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What speake I of Horace? sayth not S. Paule the same thing? For we are members of his body of his flesh, and of his bloud, yea, we are members one of an other. Is the hand or arme, foote or legge a member when it is disseuered from the body? How can we bee members except wee be ioyned together? MarginaliaLoue only coupleth together.What is the line that coupleth vs, but loue? When all thynges shall fayle, loue fayleth neuer. Hope hath his end when we get that wee hoped for. Fayth is finished in heauen, MarginaliaAll other thinges fayle, loue only endureth for euer.loue endureth for euer: Loue (I say) that proceedeth of charity, for carnall loue, when that which he loued is lost, doth perish with the flesh. Neyther was that euer but fleshly loue, which by distaunce of place, or seuering of bodies, is parted asunder. If loue be the end or summe of the law, if heauen and earth shall perish, if one iote of Gods worde shall not decay, why should we thinke that loue lasteth not euer?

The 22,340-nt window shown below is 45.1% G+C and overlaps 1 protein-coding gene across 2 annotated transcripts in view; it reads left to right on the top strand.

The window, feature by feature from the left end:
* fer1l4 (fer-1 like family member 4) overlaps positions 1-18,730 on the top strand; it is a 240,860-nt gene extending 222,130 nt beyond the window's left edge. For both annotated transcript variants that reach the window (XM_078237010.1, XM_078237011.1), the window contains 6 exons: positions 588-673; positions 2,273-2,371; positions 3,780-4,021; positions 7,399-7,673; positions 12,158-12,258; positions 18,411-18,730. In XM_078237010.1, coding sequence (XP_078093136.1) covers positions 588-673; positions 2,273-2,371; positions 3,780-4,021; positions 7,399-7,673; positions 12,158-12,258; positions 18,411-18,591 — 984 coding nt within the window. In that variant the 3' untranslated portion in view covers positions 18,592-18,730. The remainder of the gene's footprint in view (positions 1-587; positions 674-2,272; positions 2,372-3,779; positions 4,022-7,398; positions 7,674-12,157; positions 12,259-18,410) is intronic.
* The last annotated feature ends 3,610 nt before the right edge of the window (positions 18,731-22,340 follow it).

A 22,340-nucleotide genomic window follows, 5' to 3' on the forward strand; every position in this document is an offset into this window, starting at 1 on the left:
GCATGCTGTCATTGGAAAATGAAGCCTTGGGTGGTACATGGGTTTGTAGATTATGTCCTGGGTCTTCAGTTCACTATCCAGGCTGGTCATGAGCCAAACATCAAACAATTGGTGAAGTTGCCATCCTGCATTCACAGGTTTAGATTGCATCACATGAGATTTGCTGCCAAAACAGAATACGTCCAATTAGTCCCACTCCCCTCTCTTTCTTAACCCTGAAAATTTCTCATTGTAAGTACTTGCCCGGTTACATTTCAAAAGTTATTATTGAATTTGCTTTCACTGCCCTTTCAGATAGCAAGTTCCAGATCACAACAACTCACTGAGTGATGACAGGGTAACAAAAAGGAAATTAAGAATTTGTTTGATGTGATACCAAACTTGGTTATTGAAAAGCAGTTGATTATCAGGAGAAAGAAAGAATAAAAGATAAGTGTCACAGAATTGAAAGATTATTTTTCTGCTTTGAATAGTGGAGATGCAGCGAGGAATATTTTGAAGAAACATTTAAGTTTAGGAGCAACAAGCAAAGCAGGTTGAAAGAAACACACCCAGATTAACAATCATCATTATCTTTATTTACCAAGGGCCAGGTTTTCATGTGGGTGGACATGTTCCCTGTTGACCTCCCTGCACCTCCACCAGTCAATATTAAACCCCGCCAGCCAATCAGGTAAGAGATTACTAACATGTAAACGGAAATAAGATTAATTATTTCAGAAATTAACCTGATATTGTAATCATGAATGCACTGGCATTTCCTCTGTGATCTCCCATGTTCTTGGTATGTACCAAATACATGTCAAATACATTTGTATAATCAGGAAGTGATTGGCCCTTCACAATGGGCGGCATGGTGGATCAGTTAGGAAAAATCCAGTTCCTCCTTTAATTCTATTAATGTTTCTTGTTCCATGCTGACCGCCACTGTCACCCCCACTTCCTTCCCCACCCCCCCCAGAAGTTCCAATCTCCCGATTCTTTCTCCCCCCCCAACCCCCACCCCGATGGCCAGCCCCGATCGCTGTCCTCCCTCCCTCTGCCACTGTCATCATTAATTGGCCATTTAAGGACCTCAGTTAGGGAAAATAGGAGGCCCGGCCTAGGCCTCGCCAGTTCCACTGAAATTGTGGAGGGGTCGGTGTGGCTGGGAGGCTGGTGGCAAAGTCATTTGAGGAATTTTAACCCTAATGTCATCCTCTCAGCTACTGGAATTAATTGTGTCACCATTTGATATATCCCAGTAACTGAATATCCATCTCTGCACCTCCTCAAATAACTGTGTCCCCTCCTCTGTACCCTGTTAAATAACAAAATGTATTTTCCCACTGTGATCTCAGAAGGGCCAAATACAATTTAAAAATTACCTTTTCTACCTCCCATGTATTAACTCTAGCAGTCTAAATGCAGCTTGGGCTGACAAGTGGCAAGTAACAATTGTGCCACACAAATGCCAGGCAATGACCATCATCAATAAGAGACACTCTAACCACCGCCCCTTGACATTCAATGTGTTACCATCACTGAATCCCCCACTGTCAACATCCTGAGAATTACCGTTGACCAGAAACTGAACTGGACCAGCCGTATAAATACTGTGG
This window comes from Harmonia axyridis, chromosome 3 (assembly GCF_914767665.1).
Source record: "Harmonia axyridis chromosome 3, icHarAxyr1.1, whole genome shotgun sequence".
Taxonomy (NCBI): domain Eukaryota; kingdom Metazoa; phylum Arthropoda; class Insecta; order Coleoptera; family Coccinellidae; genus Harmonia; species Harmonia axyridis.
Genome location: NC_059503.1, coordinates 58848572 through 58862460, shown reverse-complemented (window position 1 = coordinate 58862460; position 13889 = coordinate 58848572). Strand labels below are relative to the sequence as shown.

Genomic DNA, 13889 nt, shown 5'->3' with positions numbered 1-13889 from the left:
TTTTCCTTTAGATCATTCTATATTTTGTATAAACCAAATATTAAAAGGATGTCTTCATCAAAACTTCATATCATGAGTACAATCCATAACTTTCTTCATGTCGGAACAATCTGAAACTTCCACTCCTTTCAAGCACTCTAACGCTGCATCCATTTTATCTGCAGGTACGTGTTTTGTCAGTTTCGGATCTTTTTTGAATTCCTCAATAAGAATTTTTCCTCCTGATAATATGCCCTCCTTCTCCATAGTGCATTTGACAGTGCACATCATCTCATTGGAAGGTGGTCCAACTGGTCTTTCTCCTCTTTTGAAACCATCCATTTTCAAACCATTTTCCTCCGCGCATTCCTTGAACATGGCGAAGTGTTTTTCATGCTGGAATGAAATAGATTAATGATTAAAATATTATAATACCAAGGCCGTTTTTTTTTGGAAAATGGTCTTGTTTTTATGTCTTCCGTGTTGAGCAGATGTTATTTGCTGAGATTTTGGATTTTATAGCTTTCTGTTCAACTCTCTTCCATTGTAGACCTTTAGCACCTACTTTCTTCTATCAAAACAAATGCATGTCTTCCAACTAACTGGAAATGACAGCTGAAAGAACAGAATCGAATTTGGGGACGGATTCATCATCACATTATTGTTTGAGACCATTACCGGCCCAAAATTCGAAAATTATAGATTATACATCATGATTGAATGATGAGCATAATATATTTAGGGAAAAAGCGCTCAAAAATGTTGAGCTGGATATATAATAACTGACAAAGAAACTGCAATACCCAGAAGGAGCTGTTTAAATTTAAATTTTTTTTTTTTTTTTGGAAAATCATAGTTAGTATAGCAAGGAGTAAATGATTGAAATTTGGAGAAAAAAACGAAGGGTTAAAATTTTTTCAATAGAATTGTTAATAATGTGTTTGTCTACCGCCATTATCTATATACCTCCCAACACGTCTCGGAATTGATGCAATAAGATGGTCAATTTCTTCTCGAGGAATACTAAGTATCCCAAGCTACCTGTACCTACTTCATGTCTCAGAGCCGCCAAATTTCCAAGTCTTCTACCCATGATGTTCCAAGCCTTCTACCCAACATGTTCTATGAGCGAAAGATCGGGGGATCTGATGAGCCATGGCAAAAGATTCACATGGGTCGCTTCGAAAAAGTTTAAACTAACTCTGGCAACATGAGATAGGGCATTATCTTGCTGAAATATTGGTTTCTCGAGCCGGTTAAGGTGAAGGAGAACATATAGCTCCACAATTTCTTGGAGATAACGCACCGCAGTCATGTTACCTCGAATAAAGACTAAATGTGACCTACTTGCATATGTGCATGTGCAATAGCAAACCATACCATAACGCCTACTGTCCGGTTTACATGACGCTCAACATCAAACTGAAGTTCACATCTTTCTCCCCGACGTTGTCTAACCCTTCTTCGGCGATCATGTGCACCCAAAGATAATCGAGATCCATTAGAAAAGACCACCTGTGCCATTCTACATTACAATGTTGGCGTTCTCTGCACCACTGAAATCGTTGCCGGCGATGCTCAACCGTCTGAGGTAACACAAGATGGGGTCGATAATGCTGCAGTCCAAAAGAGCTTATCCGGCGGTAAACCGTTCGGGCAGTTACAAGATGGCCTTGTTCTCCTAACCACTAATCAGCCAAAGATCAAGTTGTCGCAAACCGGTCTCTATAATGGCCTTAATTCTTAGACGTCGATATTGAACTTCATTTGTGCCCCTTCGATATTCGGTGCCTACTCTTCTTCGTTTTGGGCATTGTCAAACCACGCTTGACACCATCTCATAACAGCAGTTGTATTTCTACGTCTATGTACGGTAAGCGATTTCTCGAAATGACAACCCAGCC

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I nede not to wryte much to you my friendes, neyther can I haue leysure now that the keepers are risen: but this I say, if we kept CHRISTES commaundement in louing ech other, as he loued vs, then should our loue be euerlasting. This frendship Paule felt when it moued him to say, that neither lēgth nor bredth (meaning no distāce of place) neither height nor depth should seuer him frō the loue of CHRIST. Wey well this place, and mete it with Paules measures: so shall we fynd, MarginaliaLoue vnfayned neuer endeth.that if our loue bee vnfained, it can neuer be ended. Now may you say, why wrytest thou this? Certes to the end that if our friendship be stable, you may accomplish this the last request of your friend, and perfourme after my death the friendship we began in our lyfe, that amity may encrease vntill God